Kachanivka Palace (Ukrainian: Качанівка; Kachanivka; Russian: Качановка; Kachanovka) is one of the many country estates built by Pyotr Rumyantsev, Catherine II's viceroy of Little Russia. It stands on the bank of the Smosh River near the village of Petrushivka in Ichnia Raion, Chernihiv Oblast, Ukraine. Perhaps the best known Rumyantsev estate in the region is the Gomel Residence.

The Kachanivka residence was erected in the 1770s to Neoclassical designs by Karl Blank. The church, orangery, aviary, water tower and several other buildings date from the 19th century. After Nikolay Rumyantsev's death, the property passed to the Tarnovsky family. Vasily Tarnovsky was interested in the history of Ukraine and amassed a collection of weapons that had been owned by the hetmans of Ukraine. Among the 19th-century visitors to Kachanovka were Nikolai Gogol, Taras Shevchenko, Ilya Repin, Mikhail Vrubel, and Mikhail Glinka (who worked on his opera A Life for the Tsar in the summerhouse).Although the Soviets nationalized the palace for use as a penal colony and tuberculosis hospital, the manor, including the extensive English park and several subsidiary outbuildings, is exceptionally well preserved. It has been designated a national cultural preserve since 1982 and was selected as one of the Seven Wondrous Castles and Palaces of Ukraine.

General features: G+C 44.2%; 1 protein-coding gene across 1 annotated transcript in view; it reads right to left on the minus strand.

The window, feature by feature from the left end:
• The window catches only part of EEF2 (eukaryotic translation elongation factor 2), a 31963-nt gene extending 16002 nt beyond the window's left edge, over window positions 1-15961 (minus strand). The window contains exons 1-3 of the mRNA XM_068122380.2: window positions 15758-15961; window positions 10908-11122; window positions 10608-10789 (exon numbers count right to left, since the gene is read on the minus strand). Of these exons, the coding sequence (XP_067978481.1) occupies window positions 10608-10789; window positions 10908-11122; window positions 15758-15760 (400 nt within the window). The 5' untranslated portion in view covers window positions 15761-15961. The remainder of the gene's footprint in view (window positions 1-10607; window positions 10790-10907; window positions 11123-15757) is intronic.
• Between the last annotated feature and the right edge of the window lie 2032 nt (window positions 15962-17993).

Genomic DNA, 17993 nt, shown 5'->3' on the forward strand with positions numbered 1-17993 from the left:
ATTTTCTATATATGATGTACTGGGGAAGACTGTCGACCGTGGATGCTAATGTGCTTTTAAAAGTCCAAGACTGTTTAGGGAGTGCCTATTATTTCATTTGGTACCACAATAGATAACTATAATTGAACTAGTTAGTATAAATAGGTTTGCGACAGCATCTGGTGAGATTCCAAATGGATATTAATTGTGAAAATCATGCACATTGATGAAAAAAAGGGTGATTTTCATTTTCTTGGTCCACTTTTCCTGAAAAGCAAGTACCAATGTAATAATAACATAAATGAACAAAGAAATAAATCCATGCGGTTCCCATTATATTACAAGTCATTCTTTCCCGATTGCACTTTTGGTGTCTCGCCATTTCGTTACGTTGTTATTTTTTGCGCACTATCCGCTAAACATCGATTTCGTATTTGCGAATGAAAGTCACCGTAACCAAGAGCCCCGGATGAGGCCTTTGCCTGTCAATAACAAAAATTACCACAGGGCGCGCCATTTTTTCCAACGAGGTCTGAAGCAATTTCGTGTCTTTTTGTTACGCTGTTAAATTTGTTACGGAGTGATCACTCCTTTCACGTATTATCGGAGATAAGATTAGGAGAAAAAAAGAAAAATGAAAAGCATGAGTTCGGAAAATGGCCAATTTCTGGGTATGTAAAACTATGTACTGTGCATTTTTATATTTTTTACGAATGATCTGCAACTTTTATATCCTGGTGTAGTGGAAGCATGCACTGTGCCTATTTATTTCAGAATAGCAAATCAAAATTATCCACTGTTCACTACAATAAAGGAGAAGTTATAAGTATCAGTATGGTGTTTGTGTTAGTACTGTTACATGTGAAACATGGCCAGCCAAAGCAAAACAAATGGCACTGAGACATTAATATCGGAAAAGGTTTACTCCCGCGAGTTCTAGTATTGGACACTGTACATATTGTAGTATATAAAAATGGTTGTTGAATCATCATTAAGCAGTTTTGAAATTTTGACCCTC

Kamarinskaya (Russian: камаринская) is a Russian traditional folk dance, which is mostly known today as the Russian composer Mikhail Glinka's composition of the same name. Glinka's Kamarinskaya, written in 1848, was the first orchestral work based entirely on Russian folk song and to use the compositional principles of that genre to dictate the form of the music. It became a touchstone for the following generation of Russian composers ranging from the Western-oriented Pyotr Ilyich Tchaikovsky to the group of nationalists known collectively as The Five and was also lauded abroad, most notably by French composer Hector Berlioz.

List of compositions by Mikhail Glinka

Below is a sortable list of compositions by Mikhail Glinka. The works are categorized by genre, date of composition and titles.

Minsk State Musical College name after Mikhail Glinka

Minsk State Musical College name after Mikhail Glinka is a state musical

college in Belarus, among the oldest and most respectable culture colleges in the country.

Nestor Kukolnik

Nestor Vasilievich Kukolnik (Russian: Нестор Васильевич Кукольник) (1809–1868) was a Russian playwright and prose writer of Carpatho-Rusyn origin. Immensely popular during the early part of his career, his works were subsequently dismissed as sententious and sentimental. Today, he is best remembered for having contributed to the libretto of the first Russian opera, A Life for the Tsar by Mikhail Glinka. Glinka also set many of his lyrics to music.

Patrioticheskaya Pesnya